The impossible and the improbable

Some good guidance on which technique to use depending on what you want to say:

It’s been said that science fiction and fantasy are two different things. Science fiction the improbable made possible; fantasy the impossible made probable. – Rod Serling

Science fiction + science fact

Michael Abrash, head of Valve Software’s augmented reality efforts, talks about why he’s joining Oculus. It’s interesting how he focuses on the imagined experience from the books as much as the technology, which meanwhile proceeds along its own path. Blending the two is a powerful combination.

Sometime in 1993 or 1994, I read Snow Crash, and for the first time thought something like the Metaverse might be possible in my lifetime. Around the same time, I saw the first leaked alpha version of Doom…

Fast-forward fourteen years…

Then two things happen at about the same time. On one path, Palmer develops his first VR prototype, John and Palmer Luckey connect, Oculus forms and its Kickstarter is wildly successful, DK1 ships, and John becomes Oculus CTO. Meanwhile, I read Ready Player One, strongly recommend it to several members of the AR group, and we come to the conclusion that VR is potentially more interesting than we thought, and far more tractable than AR.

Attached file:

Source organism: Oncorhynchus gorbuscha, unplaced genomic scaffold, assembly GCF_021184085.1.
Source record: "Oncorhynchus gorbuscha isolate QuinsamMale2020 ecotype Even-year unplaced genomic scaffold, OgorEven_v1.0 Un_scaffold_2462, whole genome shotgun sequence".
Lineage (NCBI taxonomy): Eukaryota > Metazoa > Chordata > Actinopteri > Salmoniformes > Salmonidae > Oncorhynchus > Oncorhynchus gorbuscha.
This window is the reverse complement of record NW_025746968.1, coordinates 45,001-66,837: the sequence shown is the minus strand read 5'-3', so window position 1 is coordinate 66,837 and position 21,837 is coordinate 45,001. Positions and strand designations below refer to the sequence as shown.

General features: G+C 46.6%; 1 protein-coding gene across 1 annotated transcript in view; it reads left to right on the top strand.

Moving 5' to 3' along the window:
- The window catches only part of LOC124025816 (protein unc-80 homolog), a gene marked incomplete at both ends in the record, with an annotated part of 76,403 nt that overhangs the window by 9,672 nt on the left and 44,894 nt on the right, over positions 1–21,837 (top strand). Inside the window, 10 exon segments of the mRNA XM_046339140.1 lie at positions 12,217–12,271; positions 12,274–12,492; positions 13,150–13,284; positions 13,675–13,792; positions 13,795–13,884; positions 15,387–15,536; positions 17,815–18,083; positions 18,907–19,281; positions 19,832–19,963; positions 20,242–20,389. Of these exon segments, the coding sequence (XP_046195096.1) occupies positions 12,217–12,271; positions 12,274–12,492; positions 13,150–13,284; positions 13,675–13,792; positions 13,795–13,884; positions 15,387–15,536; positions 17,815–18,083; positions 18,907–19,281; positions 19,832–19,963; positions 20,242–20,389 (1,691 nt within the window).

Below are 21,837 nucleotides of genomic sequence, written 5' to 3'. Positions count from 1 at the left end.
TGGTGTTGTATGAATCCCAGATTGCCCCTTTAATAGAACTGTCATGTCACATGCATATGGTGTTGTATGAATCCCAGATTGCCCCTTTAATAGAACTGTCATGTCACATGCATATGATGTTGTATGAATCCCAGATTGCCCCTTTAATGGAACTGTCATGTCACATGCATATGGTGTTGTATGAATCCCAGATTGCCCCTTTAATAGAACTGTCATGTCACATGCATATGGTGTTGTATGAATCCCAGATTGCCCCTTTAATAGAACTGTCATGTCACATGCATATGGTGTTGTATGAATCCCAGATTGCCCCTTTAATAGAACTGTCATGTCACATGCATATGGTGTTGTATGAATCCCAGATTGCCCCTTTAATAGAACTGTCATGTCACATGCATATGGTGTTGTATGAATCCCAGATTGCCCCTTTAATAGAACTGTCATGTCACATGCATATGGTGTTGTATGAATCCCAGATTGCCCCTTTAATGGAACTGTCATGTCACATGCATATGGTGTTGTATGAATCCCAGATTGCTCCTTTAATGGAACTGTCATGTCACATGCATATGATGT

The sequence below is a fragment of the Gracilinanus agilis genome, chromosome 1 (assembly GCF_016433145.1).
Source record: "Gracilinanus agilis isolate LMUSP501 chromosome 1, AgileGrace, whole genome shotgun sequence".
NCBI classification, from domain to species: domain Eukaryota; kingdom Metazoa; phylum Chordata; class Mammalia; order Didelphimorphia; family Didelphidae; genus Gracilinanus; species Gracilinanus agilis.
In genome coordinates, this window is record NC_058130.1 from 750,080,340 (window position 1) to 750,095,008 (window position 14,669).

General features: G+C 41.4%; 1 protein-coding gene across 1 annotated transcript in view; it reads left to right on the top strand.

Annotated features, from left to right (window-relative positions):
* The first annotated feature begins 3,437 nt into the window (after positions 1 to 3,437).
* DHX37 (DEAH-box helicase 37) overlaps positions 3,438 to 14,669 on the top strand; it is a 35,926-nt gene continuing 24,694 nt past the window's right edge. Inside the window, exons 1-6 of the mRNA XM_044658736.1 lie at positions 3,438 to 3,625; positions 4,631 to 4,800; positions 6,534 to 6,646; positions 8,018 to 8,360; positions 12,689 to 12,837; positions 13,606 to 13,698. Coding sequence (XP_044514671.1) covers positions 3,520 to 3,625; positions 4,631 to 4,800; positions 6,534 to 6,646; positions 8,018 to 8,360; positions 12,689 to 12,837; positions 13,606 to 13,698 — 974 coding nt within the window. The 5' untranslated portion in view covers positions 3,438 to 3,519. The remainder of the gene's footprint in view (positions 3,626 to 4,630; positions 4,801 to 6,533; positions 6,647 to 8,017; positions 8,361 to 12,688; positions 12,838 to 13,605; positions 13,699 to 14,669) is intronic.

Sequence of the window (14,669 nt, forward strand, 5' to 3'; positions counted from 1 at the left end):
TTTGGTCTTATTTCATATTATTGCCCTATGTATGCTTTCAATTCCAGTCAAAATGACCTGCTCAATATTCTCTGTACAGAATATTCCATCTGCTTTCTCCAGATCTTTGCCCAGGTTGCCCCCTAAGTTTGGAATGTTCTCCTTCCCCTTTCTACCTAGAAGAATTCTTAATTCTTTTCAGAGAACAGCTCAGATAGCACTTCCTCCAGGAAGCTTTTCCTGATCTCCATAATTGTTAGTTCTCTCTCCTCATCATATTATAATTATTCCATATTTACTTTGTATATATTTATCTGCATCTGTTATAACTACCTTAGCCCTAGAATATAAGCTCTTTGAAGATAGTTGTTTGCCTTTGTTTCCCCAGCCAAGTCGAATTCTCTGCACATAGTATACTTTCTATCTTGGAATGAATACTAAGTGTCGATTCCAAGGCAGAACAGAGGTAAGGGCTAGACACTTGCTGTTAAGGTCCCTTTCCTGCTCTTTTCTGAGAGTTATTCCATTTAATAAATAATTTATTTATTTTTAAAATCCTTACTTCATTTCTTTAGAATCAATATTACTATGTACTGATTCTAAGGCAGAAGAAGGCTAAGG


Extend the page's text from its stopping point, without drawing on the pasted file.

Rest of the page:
Technology that fades away

Some fun insights in this writeup of the production design for Her:

“We kept asking ourselves, ‘What is his new desktop going to look like when he puts the new (Samantha) software in? Finally, Spike came to this brilliant realization, saying, ‘There’s a reason we haven’t figured this out, because it shouldn’t be anything.'”

“We had this concept: what if we could only see advertising that was all in gorgeous slow motion and there were these beautiful abstract images? Then it becomes kind of a viral game where everybody’s trying to decipher the notion of what these different ads were.”